The Public Utility Regulatory Policy Act (PURPA) was passed in 1978 to reduce dependence on foreign oil and diversify the electric power industry. Do we still need PURPA?
At a recent conference at the FERC (Federal Energy Regulatory Commission) in Washington, D.C., Christopher Mansour, vice president of federal affairs at the Solar Energy Industries Association (SEIA), commented that:
“The electric power market competition created by PURPA is more relevant today than ever. Not only does the must-purchase obligation create a level of competition that requires larger electric utilities to innovate, but the principles that led to its creation in 1978, such as the need for clean energy, energy efficiency and independent power generation, remain critical elements of any credible modern energy plan.
“FERC action and oversight is needed to ensure that states and utilities uphold their obligations under PURPA. We have already seen trends toward unworkably short contract durations, egregious interconnection costs and timeline delays that put small generators at an unfair disadvantage.”
Mr. Mansour was addressing recent attacks on PURPA by those who feel that, almost 40 years after the creation of the law, the solar industry has reached maturity and PURPA has become outdated, irrelevant, or merely too burdensome to utility companies. Let’s look at some of the history of PURPA and recent actions surrounding the law, and see what conclusions we can draw about PURPA and its relevance to the current solar industry landscape.
History of PURPA
The Union of Concerned Scientists describes PURPA as “…the most effective single measure in promoting renewable energy. Some credit the law with bringing on line over 12,000 megawatts of non-hydro renewable generation capacity. The biggest beneficiary of PURPA, though, has been natural gas-fired “cogeneration” plants, where steam is produced along with electricity.” The bill was passed in the depths of the OPEC oil crisis, during the administration of President Jimmy Carter. Up until PURPA was enacted, utility companies were virtual monopolies and only by enacting PURPA was the federal government able to open up the electrical generation market to competition.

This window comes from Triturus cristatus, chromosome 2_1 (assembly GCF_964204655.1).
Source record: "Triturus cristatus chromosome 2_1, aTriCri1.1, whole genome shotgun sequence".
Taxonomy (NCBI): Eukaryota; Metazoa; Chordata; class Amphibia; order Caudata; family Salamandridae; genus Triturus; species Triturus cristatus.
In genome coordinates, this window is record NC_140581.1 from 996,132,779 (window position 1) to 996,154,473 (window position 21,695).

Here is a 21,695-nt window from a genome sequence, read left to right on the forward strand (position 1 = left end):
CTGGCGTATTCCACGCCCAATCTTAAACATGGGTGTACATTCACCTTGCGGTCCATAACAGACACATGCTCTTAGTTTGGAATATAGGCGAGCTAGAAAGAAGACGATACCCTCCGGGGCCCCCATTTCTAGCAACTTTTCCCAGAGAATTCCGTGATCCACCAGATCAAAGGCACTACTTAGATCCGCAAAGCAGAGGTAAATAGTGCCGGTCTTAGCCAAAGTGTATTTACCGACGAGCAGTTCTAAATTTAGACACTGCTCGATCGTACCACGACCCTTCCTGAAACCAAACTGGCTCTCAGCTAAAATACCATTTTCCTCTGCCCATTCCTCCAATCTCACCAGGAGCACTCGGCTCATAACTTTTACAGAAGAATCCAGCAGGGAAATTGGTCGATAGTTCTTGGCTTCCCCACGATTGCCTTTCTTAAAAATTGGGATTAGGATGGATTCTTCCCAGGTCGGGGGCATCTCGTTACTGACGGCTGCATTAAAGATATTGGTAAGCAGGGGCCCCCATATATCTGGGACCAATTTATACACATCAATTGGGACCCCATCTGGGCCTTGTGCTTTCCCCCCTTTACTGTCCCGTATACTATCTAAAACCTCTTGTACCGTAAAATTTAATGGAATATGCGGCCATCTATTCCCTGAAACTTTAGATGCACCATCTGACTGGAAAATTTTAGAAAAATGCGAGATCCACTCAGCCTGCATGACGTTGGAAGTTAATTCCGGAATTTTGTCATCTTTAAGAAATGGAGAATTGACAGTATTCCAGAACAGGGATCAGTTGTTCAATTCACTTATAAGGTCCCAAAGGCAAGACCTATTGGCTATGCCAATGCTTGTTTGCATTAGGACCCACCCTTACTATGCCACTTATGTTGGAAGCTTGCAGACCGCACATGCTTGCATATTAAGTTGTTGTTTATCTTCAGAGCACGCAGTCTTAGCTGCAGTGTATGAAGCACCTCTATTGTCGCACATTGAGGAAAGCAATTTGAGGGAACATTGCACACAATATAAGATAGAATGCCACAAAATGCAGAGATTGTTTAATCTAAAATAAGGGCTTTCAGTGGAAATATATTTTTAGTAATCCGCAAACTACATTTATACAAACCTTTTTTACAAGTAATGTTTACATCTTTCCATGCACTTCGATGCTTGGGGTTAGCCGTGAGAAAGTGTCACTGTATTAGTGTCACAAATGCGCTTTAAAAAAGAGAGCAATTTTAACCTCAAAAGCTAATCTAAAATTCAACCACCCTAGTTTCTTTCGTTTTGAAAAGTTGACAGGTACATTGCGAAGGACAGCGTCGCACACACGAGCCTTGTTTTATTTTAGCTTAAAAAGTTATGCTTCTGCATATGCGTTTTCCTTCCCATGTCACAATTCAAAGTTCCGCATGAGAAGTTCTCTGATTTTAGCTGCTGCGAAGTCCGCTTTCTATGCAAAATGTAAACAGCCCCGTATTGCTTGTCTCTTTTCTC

The Public Utility Regulatory Policies Act of 1978:
- Created a market for power from non-utility producers, including wind and solar.
- Increased the use of CHP (combined heat and power).
- Ended most promotional rate structures (paying less per kWh the more you use).
- Promoted energy efficiency and conservation of electric energy and natural gas.
It hasn’t always been smooth sailing under PURPA, though. In fact, QFs (Qualifying Facilities) have been battling for their rights under PURPA continuously since the law’s creation. Utilities have been unrelenting in their willingness to outspend QFs in legal conflicts.
PURPA And Solar
Up until recently, however, PURPA was not a huge issue for solar producers. PV mostly served the off-grid or small rooftop market until recently, and the finances of PV projects depended most on interconnection standards and net metering issues. Solar was primarily a “behind the meter” generation system, designed to offset utility power, not for wholesale generation. Now, with large scale solar facilities coming online daily, the PURPA rules for under-80 mW QFs is becoming a big issue.
Let the battle begin.
Last week, PV Magazine reported that “The 2015 case was brought by Delta-Montrose Electric Authority (DMEA), which had sought to enter into a PURPA contract beyond the 5% of local power that it was allowed to procure, under a contract with generation and transmission cooperative Tri-State for the other 95%.
FERC ruled that PURPA’s guarantee of market access trumped the Tri-State contract. Tri-State came back with a proposal to recover lost revenues through a fee on DMEA, and last Thursday FERC rejected that fee, in effect clearing the way for what Rocky Mountain Institute (RMI) describes as “unlimited” purchase of renewables under PURPA.
This ruling comes as PURPA is becoming more useful to solar PV than it has been in previous decades. Due to falling costs, utility-scale solar projects have been able to use PURPA to force utilities to buy power from over 1.6 GW of solar projects as of 2015, many of which are in states without renewable energy mandates.” Sounds good, right? Co-ops can buy more solar under PURPA.
Not so fast, Rocky Mountain Institute. In Montana last week, the state’s Public Service Commission temporarily suspended guaranteed rates for solar QFs at the request of NorthWestern Energy. The rate of $66/MWh was set under PURPA. Solar developers will now need to negotiate rates on a case-by-case basis with the utility for a PPA (power purchase agreement.) This, and other state-level battles illustrate the legal ground-game strategy that utilities use to outspend opponents. However, look for this battle over PURPA to continue to heat up. Expect to see cases hitting federal courts next year.